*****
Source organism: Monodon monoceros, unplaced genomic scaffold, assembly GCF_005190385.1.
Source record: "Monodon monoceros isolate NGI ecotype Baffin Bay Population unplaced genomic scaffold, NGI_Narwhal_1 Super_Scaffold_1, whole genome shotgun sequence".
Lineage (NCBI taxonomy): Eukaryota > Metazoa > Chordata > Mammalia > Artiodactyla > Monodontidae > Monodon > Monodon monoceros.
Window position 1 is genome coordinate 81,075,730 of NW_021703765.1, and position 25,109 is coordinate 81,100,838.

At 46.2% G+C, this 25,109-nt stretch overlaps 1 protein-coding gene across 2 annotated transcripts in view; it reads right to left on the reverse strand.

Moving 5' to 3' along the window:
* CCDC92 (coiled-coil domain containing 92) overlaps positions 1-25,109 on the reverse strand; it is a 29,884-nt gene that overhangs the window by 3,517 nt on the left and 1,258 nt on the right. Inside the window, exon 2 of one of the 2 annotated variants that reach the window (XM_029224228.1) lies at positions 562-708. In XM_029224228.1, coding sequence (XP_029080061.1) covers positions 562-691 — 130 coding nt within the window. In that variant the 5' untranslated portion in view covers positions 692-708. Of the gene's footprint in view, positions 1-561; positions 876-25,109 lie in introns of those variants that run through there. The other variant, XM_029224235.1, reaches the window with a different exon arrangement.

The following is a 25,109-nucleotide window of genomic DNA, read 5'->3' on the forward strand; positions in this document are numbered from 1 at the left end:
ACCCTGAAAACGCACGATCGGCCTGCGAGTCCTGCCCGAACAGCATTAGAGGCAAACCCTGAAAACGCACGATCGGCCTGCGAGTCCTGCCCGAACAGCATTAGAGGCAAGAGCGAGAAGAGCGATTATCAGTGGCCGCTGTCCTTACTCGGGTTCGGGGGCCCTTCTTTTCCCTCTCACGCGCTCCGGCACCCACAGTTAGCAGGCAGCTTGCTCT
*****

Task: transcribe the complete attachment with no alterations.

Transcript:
Source organism: Monodon monoceros, unplaced genomic scaffold, assembly GCF_005190385.1.
Source record: "Monodon monoceros isolate NGI ecotype Baffin Bay Population unplaced genomic scaffold, NGI_Narwhal_1 Super_Scaffold_1, whole genome shotgun sequence".
Lineage (NCBI taxonomy): Eukaryota > Metazoa > Chordata > Mammalia > Artiodactyla > Monodontidae > Monodon > Monodon monoceros.
Window position 1 is genome coordinate 81,075,730 of NW_021703765.1, and position 25,109 is coordinate 81,100,838.

At 46.2% G+C, this 25,109-nt stretch overlaps 1 protein-coding gene across 2 annotated transcripts in view; it reads right to left on the reverse strand.

Moving 5' to 3' along the window:
* CCDC92 (coiled-coil domain containing 92) overlaps positions 1-25,109 on the reverse strand; it is a 29,884-nt gene that overhangs the window by 3,517 nt on the left and 1,258 nt on the right. Inside the window, exon 2 of one of the 2 annotated variants that reach the window (XM_029224228.1) lies at positions 562-708. In XM_029224228.1, coding sequence (XP_029080061.1) covers positions 562-691 — 130 coding nt within the window. In that variant the 5' untranslated portion in view covers positions 692-708. Of the gene's footprint in view, positions 1-561; positions 876-25,109 lie in introns of those variants that run through there. The other variant, XM_029224235.1, reaches the window with a different exon arrangement.

The following is a 25,109-nucleotide window of genomic DNA, read 5'->3' on the forward strand; positions in this document are numbered from 1 at the left end:
ACCCTGAAAACGCACGATCGGCCTGCGAGTCCTGCCCGAACAGCATTAGAGGCAAACCCTGAAAACGCACGATCGGCCTGCGAGTCCTGCCCGAACAGCATTAGAGGCAAGAGCGAGAAGAGCGATTATCAGTGGCCGCTGTCCTTACTCGGGTTCGGGGGCCCTTCTTTTCCCTCTCACGCGCTCCGGCACCCACAGTTAGCAGGCAGCTTGCTCT